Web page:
Drunk People Get Coverage Too

One of the great things about the Volokh Conspiracy’s move to Reason is their feature of Short Circuit, a weekly roundup of notable federal court decisions. Today’s topic of interest is affectionately titled “People Do Dumb Shit When Drunk.”

A twenty two year old man and his friends got loaded and decided to play a game of “chicken” in a Michigan field. The end result saw our booze-soaked subject in the hospital with six figures in medical bills.

This is normally where health insurance would kick in and at least defray some of the cost. With nearly two grand in bills, you’d think Beau Heimer at least met his deductible. Unfortunately, his insurer, Companion Life, told Heimer to pound sand because his injuries were the result of “illegal use of alcohol,” a situation not covered in his plan.

Heimer exhausted all administrative remedies before suing Companion Life in Federal Court. This would not go well for Companion Life.

Courts don’t give parties drafting contracts much leeway in lawsuits. The general rule is to look at the plain meaning of the words in question to see if they give any guidance. If further clarification is needed, courts construe contract language against the drafter.

As you can imagine, the Sixth Circuit roasted Companion Life. “Illegal use of alcohol” did not mean what Companion Life wanted it to mean.

In everyday English, an “illegal use of alcohol” thus means an illegal act of consuming alcohol—such as drinking while under 21, on public streets, or in an unlicensed restaurant…Read this way, Heimer’s conduct was not an “illegal use of alcohol”: Heimer was over the legal age to drink, and Companion Life has not pointed to any law that prohibited Heimer from consuming alcohol.
Heimer did something illegal, but it wasn’t drinking. The court couldn’t find a definition of “illegal use of alcohol” that fit “let’s get drunk and play chicken.” Absent language specifically excluding coverage for injuries sustained while under the influence, Companion Life had to pay Heimer’s bills.

The worst one can say about our reading is that it does not give effect to the insurance company’s understandable desire not to pay for injuries sustained during a drunken ride on a motorbike. But if the insurance company wanted to exclude this type of injury, it should have used specific language to that effect, as many other insurance companies have done. (emphasis mine)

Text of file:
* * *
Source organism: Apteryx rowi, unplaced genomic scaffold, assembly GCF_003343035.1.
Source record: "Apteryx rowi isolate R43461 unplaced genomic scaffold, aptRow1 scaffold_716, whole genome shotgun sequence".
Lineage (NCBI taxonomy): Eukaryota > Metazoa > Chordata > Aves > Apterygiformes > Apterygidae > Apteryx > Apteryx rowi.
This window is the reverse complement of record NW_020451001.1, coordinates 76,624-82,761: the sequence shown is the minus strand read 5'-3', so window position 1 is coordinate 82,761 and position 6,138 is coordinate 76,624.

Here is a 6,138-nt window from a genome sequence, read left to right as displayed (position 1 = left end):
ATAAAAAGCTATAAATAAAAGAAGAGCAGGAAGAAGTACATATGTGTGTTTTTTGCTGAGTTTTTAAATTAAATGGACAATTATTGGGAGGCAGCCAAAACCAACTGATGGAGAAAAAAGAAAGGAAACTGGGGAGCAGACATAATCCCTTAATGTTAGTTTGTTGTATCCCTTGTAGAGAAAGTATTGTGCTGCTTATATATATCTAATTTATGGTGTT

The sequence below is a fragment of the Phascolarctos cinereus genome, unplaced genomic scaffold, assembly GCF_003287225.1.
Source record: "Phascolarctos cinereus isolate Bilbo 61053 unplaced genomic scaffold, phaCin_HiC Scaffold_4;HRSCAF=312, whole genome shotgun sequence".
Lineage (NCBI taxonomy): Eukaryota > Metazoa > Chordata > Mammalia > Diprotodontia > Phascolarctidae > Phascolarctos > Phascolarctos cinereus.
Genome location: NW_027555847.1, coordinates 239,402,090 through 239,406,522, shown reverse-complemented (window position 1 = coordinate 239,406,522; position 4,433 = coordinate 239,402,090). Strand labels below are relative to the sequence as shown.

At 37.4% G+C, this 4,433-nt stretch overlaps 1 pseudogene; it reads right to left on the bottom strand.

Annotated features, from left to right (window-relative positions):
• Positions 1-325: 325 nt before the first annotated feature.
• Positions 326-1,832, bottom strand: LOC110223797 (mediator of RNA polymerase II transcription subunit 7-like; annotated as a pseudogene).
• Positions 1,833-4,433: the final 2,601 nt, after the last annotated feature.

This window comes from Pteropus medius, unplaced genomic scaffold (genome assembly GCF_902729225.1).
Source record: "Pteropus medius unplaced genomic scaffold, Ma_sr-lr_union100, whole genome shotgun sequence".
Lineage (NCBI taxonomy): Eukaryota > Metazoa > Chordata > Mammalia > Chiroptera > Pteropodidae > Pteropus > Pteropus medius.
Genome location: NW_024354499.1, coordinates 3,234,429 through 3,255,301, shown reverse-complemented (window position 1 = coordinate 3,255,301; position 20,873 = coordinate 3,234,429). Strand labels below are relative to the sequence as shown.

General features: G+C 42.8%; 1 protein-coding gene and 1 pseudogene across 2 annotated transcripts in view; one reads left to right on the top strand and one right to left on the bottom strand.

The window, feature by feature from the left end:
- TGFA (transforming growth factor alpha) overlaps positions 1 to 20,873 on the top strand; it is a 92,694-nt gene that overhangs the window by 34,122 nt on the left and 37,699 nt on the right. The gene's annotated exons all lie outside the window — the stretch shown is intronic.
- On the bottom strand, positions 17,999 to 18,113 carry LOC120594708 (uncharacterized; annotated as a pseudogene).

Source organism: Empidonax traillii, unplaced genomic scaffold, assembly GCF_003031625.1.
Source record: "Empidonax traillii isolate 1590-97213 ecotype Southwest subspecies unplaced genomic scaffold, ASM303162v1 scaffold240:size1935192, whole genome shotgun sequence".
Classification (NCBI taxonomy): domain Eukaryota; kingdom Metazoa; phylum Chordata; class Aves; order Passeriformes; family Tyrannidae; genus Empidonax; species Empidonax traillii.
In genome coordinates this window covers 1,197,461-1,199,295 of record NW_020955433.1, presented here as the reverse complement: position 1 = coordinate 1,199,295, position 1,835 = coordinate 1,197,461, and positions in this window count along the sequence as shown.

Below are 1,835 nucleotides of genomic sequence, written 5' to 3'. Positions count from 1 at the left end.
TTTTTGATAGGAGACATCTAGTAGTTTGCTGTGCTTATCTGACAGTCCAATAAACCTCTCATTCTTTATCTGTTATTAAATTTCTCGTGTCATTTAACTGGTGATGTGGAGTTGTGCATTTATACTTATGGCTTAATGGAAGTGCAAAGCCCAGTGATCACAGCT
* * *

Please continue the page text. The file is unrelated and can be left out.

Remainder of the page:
In other words, if you want to exclude bad behavior while drunk from your insurance plan, say so in plain, specific language.

Companion Life’s last stand failed when the Sixth Circuit construed the language of Heimer’s plan against the insurer. No ambiguities in the plan’s language meant it was time to pony up for Heimer’s bills.

The dissenting judge even admitted Companion Life’s drafting was sloppy and needed work. While there was some ability to read the plan in favor of Companion Life, the language in Heimer’s plan didn’t allow for Companion to exclude coverage.

Companion Life surely did not intend its policy to cover injuries arising from drunken participation in a reckless game of chicken. Reading “illegal use of alcohol” so narrowly leaves one seeing double. But ultimately, in this case, the insurer must bear the consequences of its sloppy drafting.

Bad writing and deference to Heimer’s policy meant Companion Life ran on the wrong side of the law. Perhaps in the future they’ll figure out a way to exclude people doing dumb shit when drunk. For now, the Sixth Circuit gives us solid notice that “context matters,” especially when trying to skirt paying for medical bills.

Morgan and the Bad Review Recall Snafu

Here’s a story, and it’s true. For the purposes of this story, let’s name our protagonist “Morgan.”